Resemblance and Representation: An Essay in the Philosophy of Pictures - cover image

Copyright

Ben Blumson

Published On

2014-09-21

ISBN

Paperback978-1-78374-072-7
Hardback978-1-78374-073-4
PDF978-1-78374-074-1
HTML978-1-80064-473-1
EPUB978-1-78374-075-8
MOBI978-1-78374-076-5

Language

  • English

Print Length

222 pages (x + 212 )

Dimensions

Paperback156 x 12 x 234 mm(6.14" x 0.47" x 9.21")
Hardback156 x 14 x 234 mm(6.14" x 0.56" x 9.21")

Weight

Paperback703g (24.80oz)
Hardback1082g (38.17oz)

Media

Illustrations7
Tables1

OCLC Number

993960652

LCCN

2019467787

BIC

  • CFA
  • HPN
  • HPM

BISAC

  • PHI001000
  • PHI038000
  • PHI015000

LCC

  • B105.R4

Keywords

  • Depiction
  • Representation
  • Resemblance
  • Pictorial Representation
  • Pictures
  • Language
  • Intentionality
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Resemblance and Representation

An Essay in the Philosophy of Pictures

  • Ben Blumson (author)
It’s a platitude – which only a philosopher would dream of denying – that whereas words are connected to what they represent merely by arbitrary conventions, pictures are connected to what they represent by resemblance. The most important difference between my portrait and my name, for example, is that whereas my portrait and I are connected by my portrait’s resemblance to me, my name and I are connected merely by an arbitrary convention. The first aim of this book is to defend this platitude from the apparently compelling objections raised against it, by analysing depiction in a way which reveals how it is mediated by resemblance. It’s natural to contrast the platitude that depiction is mediated by resemblance, which emphasises the differences between depictive and descriptive representation, with an extremely close analogy between depiction and description, which emphasises the similarities between depictive and descriptive representation. Whereas the platitude emphasises that the connection between my portrait and me is natural in a way the connection between my name and me is not, the analogy emphasises the contingency of the connection between my portrait and me. Nevertheless, the second aim of this book is to defend an extremely close analogy between depiction and description. The strategy of the book is to argue that the apparently compelling objections raised against the platitude that depiction is mediated by resemblance are manifestations of more general problems, which are familiar from the philosophy of language. These problems, it argues, can be resolved by answers analogous to their counterparts in the philosophy of language, without rejecting the platitude. So the combination of the platitude that depiction is mediated by resemblance with a close analogy between depiction and description turns out to be a compelling theory of depiction, which combines the virtues of common sense with the insights of its detractors.

Endorsements

In Resemblance and Representation: An Essay in the Philosophy of Pictures, Ben Blumson argues compellingly against the view that depictions and descriptions function in fundamentally different ways. Throughout the book, he uses a broadly Gricean approach to representation in order to stress the parallels between language and depiction. This original and fruitful framework enables him to reconcile the widely held assumption that depictive representations are grounded in resemblance with the view that they are elements of symbolic systems. Most impressive is Blumson's attention to both artistic and non-artistic depictions, such as maps and diagrams. This study makes a unique contribution to the existing literature on the nature of depiction.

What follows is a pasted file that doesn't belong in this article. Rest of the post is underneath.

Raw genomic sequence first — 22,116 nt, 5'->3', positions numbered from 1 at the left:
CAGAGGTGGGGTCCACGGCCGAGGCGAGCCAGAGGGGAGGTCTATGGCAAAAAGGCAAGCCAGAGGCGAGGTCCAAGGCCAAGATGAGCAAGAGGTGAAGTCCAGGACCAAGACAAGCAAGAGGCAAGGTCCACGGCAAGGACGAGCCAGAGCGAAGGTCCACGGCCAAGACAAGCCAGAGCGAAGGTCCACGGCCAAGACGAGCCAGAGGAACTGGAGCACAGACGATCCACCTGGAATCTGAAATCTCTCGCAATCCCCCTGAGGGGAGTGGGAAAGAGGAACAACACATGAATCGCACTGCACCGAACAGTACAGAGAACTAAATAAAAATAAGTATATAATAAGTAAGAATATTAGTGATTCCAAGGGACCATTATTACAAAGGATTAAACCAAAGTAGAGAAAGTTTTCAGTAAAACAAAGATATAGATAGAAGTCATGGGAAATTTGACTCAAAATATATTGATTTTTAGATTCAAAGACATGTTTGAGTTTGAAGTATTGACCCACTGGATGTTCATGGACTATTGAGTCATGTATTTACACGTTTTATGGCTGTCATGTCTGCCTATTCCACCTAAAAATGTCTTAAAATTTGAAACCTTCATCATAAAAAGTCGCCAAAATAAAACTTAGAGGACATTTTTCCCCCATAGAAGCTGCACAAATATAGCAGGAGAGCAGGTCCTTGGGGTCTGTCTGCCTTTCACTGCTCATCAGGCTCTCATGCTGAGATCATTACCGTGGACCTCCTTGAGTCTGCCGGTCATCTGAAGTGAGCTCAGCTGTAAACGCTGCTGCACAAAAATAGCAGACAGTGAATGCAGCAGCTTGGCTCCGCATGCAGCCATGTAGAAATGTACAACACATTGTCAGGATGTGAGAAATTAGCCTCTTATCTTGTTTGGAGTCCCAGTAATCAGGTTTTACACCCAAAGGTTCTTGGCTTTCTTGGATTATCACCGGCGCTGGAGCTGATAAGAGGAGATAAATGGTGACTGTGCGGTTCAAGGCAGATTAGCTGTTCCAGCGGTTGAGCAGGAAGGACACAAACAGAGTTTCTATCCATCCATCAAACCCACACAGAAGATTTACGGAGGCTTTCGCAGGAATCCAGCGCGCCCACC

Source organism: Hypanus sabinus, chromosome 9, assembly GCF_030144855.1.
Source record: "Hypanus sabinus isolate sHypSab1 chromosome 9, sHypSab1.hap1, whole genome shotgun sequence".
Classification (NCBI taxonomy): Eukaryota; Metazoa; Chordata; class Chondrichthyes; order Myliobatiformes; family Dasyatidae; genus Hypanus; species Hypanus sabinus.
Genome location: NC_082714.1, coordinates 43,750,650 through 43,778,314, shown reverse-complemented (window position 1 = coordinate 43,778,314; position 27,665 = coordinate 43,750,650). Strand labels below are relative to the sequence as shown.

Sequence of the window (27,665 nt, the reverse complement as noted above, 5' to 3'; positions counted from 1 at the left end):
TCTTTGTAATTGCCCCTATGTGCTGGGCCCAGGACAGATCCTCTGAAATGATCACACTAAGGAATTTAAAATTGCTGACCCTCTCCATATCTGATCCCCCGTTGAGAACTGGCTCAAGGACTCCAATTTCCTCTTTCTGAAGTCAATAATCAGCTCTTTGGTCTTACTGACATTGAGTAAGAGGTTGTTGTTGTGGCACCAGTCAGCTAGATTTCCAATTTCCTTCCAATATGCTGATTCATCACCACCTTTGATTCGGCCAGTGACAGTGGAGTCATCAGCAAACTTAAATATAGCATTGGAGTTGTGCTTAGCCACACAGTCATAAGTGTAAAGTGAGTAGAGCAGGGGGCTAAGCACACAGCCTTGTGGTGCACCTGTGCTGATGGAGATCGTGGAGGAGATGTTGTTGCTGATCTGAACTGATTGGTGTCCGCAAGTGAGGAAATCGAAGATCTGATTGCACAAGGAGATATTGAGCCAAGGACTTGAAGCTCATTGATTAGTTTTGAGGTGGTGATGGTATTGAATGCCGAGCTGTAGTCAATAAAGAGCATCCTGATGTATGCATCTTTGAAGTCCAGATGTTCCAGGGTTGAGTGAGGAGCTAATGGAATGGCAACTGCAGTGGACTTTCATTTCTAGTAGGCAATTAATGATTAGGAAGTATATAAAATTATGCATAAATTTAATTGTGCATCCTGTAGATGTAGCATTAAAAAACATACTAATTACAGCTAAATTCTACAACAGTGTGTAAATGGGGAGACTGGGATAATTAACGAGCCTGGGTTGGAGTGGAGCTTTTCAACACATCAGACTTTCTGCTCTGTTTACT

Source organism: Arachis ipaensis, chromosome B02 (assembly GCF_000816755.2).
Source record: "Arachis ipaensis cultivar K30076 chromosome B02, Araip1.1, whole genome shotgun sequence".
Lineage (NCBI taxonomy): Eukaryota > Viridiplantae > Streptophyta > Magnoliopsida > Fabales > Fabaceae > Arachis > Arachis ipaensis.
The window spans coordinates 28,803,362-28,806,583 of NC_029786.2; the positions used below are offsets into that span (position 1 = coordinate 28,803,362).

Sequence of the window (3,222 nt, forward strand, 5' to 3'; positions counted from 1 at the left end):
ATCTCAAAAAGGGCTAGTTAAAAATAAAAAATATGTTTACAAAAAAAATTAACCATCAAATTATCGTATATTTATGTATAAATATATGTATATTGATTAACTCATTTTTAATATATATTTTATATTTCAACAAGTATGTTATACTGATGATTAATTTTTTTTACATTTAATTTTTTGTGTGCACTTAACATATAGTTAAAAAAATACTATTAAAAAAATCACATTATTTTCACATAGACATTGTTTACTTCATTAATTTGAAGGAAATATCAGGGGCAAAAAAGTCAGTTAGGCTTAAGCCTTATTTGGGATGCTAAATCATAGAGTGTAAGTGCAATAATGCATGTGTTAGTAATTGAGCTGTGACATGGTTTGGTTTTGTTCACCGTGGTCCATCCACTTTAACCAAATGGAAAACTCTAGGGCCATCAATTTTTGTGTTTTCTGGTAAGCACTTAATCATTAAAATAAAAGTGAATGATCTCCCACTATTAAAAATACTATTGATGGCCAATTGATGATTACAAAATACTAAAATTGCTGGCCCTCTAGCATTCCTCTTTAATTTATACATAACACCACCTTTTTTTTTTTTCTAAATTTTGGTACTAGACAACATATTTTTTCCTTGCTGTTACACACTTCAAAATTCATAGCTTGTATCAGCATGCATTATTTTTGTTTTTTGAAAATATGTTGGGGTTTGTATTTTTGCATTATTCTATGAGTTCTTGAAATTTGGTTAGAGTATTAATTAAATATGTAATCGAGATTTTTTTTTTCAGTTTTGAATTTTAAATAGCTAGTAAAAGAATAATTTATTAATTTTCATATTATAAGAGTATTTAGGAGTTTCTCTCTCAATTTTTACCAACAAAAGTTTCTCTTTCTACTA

Rene Jagnow

Associate Professor in Philosophy, University of Georgia

Reviews

One must also recognize the amount of excellent work Blumson has done in order to, precisely, produce a very systematic, well-articulated and well-defended theory. An impressive list of objections is answered in an impressively detailed and rigorous way. This book is an excellent source of thought for anyone who is interested in depiction, and Blumson's comparison with the way language represents is both inspiring and compelling.

Jiri Benovsky

"Ben Blumson, Resemblance and Representation: An Essay in the Philosophy of Pictures". Dialectica (1746-8361), vol. 69, no. 2, 2015. doi:10.1111/1746-8361.12102

Full Review

Contents

1. Introduction

(pp. 9–29)
  • Ben Blumson
https://doi.org/10.11647/obp.0046.01

2. Defining Depiction

(pp. 31–49)
  • Ben Blumson
https://doi.org/10.11647/obp.0046.02

3. Depiction and Intention

(pp. 51–66)
  • Ben Blumson
https://doi.org/10.11647/obp.0046.03

4. Depiction and Convention

(pp. 67–83)
  • Ben Blumson
https://doi.org/10.11647/obp.0046.04

5. Symbol Systems

(pp. 85–98)
  • Ben Blumson
https://doi.org/10.11647/obp.0046.05

6. Depiction and Composition

(pp. 99–115)
  • Ben Blumson
https://doi.org/10.11647/obp.0046.06

7. Interpreting Images

(pp. 117–138)
  • Ben Blumson
https://doi.org/10.11647/obp.0046.07

8. Intentionality and Inexistence

(pp. 139–158)
  • Ben Blumson
https://doi.org/10.11647/obp.0046.08

9. Perspective and Possibility

(pp. 159–178)
  • Ben Blumson
https://doi.org/10.11647/obp.0046.09

10. Pictures and Properties

(pp. 179–198)
  • Ben Blumson
https://doi.org/10.11647/obp.0046.10

Contributors

Ben Blumson

(author)
Assistant Professor of Philosophy at National University of Singapore